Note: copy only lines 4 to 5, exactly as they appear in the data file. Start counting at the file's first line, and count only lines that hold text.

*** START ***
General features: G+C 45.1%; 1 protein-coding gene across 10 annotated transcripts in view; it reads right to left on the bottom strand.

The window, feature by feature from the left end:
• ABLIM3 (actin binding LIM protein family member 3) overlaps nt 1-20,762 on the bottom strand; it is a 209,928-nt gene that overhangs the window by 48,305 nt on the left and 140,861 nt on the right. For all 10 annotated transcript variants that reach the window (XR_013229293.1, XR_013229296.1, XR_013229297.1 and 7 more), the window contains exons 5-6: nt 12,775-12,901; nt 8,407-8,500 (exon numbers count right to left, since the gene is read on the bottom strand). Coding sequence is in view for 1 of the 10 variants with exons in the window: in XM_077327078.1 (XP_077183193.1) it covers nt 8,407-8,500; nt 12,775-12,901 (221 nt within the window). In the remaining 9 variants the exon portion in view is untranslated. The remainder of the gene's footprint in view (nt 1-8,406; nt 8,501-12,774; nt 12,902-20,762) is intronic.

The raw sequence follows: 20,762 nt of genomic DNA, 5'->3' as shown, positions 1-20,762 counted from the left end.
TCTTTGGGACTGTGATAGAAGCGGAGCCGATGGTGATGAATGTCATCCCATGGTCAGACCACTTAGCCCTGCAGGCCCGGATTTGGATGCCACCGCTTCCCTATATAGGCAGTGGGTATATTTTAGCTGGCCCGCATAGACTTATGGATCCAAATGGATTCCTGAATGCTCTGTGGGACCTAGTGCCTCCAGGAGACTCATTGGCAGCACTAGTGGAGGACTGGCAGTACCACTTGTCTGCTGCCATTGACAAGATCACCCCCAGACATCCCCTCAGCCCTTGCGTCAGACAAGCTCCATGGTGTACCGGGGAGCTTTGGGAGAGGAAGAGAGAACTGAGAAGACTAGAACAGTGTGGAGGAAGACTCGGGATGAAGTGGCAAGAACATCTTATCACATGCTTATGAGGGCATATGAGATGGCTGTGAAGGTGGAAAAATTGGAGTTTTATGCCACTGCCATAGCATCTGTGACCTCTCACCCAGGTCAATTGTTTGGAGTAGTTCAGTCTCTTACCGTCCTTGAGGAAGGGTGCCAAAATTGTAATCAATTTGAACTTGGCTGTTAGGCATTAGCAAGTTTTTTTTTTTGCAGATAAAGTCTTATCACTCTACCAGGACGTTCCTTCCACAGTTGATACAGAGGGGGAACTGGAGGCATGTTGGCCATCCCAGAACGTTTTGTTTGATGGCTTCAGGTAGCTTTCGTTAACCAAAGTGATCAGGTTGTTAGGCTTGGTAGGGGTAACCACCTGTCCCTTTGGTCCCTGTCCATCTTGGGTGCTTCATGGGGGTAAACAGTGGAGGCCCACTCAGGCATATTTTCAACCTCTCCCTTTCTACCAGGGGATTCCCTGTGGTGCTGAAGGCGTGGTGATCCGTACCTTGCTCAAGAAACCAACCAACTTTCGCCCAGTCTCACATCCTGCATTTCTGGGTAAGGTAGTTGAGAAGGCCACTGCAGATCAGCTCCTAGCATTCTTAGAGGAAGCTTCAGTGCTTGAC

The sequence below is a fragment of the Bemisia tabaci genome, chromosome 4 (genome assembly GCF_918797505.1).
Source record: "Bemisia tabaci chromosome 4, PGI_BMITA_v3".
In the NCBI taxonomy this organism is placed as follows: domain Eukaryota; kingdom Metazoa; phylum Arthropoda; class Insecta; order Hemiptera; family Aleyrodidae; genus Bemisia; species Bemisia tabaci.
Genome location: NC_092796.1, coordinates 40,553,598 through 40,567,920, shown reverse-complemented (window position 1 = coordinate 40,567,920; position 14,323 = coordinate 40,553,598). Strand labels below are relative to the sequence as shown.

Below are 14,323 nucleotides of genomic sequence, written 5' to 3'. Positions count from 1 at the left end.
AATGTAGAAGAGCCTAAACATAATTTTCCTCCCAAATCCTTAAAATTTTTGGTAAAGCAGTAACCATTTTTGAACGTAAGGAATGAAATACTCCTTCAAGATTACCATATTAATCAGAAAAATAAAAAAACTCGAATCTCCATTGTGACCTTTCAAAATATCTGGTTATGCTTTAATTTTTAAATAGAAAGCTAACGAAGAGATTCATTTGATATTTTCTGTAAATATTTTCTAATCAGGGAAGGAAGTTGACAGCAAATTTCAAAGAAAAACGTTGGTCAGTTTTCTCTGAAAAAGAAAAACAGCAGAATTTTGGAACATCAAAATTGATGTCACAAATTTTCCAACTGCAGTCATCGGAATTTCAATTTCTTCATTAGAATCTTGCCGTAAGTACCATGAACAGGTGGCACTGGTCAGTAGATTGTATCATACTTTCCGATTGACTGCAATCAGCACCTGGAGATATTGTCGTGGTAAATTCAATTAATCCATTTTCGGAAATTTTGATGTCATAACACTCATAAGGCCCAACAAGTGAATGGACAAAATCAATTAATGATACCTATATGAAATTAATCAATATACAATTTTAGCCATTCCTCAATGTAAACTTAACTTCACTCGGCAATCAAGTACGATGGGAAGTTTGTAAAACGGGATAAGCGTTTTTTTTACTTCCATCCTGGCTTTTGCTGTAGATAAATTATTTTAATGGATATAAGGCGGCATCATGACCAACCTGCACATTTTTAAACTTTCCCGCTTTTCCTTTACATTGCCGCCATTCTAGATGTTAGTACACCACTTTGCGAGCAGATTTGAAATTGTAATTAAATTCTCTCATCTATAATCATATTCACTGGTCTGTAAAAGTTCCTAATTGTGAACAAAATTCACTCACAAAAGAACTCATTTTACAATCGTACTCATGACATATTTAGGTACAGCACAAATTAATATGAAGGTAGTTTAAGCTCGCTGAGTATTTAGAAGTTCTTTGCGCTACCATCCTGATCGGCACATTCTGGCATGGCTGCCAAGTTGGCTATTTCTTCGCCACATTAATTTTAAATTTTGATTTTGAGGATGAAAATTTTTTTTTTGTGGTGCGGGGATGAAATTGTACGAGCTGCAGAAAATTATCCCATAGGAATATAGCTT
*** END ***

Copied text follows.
The raw sequence follows: 20,762 nt of genomic DNA, 5'->3' as shown, positions 1-20,762 counted from the left end.
TCTTTGGGACTGTGATAGAAGCGGAGCCGATGGTGATGAATGTCATCCCATGGTCAGACCACTTAGCCCTGCAGGCCCGGATTTGGATGCCACCGCTTCCCTATATAGGCAGTGGGTATATTTTAGCTGGCCCGCATAGACTTATGGATCCAAATGGATTCCTGAATGCTCTGTGGGACCTAGTGCCTCCAGGAGACTCATTGGCAGCACTAGTGGAGGACTGGCAGTACCACTTGTCTGCTGCCATTGACAAGATCACCCCCAGACATCCCCTCAGCCCTTGCGTCAGACAAGCTCCATGGTGTACCGGGGAGCTTTGGGAGAGGAAGAGAGAACTGAGAAGACTAGAACAGTGTGGAGGAAGACTCGGGATGAAGTGGCAAGAACATCTTATCACATGCTTATGAGGGCATATGAGATGGCTGTGAAGGTGGAAAAATTGGAGTTTTATGCCACTGCCATAGCATCTGTGACCTCTCACCCAGGTCAATTGTTTGGAGTAGTTCAGTCTCTTACCGTCCTTGAGGAAGGGTGCCAAAATTGTAATCAATTTGAACTTGGCTGTTAGGCATTAGCAAGTTTTTTTTTTTGCAGATAAAGTCTTATCACTCTACCAGGACGTTCCTTCCACAGTTGATACAGAGGGGGAACTGGAGGCATGTTGGCCATCCCAGAACGTTTTGTTTGATGGCTTCAGGTAGCTTTCGTTAACCAAAGTGATCAGGTTGTTAGGCTTGGTAGGGGTAACCACCTGTCCCTTTGGTCCCTGTCCATCTTGGGTGCTTCATGGGGGTAAACAGTGGAGGCCCACTCAGGCATATTTTCAACCTCTCCCTTTCTACCAGGGGATTCCCTGTGGTGCTGAAGGCGTGGTGATCCGTACCTTGCTCAAGAAACCAACCAACTTTCGCCCAGTCTCACATCCTGCATTTCTGGGTAAGGTAGTTGAGAAGGCCACTGCAGATCAGCTCCTAGCATTCTTAGAGGAAGCTTCAGTGCTTGAC